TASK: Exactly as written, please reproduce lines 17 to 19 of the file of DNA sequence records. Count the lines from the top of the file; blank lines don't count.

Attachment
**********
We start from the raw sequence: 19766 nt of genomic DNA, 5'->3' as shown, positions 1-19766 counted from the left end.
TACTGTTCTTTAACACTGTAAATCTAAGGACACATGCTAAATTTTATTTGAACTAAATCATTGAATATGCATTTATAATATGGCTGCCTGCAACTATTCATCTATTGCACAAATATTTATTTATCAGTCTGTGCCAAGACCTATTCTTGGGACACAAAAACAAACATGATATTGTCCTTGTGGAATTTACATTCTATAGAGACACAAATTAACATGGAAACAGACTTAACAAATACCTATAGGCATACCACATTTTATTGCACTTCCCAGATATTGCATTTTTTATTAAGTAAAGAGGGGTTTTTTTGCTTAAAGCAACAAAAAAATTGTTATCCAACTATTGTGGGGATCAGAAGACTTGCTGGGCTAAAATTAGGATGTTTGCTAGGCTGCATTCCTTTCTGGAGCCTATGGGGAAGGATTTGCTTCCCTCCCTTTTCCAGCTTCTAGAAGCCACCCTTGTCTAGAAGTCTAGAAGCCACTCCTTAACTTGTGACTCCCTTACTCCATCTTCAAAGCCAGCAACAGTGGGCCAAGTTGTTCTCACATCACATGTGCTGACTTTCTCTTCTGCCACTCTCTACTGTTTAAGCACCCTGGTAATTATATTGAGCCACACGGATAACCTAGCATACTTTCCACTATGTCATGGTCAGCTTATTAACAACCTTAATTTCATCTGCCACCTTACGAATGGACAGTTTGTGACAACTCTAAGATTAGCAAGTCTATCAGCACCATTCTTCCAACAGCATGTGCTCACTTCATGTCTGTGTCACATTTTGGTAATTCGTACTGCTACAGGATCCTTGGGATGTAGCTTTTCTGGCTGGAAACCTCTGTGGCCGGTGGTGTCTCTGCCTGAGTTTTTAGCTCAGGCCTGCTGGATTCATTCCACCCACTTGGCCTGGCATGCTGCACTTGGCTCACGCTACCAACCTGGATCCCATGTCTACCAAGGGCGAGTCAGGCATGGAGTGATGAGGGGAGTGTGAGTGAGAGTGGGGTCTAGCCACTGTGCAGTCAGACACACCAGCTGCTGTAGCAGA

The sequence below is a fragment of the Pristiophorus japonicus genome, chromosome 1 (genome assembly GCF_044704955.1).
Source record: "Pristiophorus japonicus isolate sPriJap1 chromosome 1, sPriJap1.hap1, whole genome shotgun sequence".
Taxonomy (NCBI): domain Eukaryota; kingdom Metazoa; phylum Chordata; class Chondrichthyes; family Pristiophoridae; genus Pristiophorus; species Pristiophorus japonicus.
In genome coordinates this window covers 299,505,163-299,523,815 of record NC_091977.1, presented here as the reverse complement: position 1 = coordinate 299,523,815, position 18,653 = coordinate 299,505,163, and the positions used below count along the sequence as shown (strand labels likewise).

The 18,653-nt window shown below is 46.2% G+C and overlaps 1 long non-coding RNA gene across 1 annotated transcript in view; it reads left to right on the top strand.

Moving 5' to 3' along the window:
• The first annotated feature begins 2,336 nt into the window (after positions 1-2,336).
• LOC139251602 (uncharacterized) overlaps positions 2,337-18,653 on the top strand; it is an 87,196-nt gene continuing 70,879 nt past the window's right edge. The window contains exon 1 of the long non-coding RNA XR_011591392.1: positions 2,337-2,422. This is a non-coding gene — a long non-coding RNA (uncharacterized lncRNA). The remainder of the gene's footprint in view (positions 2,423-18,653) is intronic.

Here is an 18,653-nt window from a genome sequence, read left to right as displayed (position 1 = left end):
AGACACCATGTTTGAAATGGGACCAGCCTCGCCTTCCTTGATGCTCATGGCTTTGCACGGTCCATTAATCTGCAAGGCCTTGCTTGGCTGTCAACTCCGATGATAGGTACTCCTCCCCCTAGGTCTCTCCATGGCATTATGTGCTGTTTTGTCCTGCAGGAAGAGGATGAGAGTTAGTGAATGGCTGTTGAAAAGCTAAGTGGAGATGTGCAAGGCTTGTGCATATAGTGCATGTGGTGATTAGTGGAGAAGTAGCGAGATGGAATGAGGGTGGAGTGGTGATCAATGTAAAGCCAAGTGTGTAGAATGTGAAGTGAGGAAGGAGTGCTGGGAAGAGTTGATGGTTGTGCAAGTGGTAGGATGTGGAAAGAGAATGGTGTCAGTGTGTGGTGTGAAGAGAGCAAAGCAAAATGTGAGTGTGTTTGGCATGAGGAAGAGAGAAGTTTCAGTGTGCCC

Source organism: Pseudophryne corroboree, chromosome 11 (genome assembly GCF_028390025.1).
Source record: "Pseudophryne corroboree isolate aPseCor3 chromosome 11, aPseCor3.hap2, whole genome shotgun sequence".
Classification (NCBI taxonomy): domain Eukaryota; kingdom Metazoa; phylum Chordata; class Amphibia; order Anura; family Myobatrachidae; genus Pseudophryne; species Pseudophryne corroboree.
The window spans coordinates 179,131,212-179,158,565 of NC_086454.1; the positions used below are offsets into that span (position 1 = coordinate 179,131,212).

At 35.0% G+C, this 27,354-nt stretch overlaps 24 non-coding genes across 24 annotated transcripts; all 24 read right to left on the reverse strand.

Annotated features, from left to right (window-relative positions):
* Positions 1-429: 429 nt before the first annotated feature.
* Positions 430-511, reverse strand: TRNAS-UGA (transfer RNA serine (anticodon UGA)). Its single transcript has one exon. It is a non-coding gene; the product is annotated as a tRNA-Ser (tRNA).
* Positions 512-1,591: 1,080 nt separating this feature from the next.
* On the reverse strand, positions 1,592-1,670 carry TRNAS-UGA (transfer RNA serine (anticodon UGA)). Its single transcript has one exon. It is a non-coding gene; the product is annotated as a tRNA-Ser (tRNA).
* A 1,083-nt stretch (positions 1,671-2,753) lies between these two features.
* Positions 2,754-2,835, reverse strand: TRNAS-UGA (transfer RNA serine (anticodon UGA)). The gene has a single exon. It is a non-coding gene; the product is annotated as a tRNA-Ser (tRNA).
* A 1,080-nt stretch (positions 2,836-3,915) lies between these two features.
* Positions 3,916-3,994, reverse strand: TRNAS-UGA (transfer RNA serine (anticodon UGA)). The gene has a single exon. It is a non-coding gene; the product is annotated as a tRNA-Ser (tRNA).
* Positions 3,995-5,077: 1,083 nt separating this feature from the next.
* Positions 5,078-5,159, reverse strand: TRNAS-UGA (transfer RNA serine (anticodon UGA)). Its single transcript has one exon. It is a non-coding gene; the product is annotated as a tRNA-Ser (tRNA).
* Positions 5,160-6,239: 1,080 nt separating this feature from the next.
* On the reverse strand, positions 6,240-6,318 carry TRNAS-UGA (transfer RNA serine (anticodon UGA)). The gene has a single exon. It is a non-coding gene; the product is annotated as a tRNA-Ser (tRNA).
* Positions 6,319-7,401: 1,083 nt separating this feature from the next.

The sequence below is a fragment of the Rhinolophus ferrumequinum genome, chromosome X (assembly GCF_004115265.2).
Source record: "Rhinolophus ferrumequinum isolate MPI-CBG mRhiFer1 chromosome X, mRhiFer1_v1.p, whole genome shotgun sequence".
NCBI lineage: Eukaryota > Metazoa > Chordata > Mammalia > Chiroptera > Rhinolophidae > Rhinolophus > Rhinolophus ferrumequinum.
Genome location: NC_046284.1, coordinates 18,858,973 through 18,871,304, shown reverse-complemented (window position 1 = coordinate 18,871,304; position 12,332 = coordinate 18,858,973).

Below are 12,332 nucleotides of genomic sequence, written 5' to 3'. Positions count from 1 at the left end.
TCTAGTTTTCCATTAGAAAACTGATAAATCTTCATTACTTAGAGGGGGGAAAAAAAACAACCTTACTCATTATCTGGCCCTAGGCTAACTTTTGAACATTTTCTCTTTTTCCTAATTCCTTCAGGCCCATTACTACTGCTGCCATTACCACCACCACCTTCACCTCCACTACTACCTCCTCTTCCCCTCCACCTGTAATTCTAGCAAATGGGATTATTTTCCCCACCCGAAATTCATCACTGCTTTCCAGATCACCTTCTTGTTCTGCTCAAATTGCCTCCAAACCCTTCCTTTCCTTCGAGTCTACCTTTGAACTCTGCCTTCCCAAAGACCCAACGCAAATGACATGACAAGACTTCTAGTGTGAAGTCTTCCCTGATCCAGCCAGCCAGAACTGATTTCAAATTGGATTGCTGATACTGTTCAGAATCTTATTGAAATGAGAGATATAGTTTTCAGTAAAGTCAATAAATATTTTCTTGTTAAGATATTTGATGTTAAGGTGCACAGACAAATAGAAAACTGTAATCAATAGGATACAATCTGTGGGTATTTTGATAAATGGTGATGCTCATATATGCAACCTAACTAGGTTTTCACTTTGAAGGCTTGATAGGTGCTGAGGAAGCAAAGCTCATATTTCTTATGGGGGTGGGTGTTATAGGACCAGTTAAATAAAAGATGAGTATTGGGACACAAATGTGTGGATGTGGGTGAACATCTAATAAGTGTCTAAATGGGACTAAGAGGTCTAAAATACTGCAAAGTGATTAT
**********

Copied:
At 35.0% G+C, this 27,354-nt stretch overlaps 24 non-coding genes across 24 annotated transcripts; all 24 read right to left on the reverse strand.

Annotated features, from left to right (window-relative positions):
* Positions 1-429: 429 nt before the first annotated feature.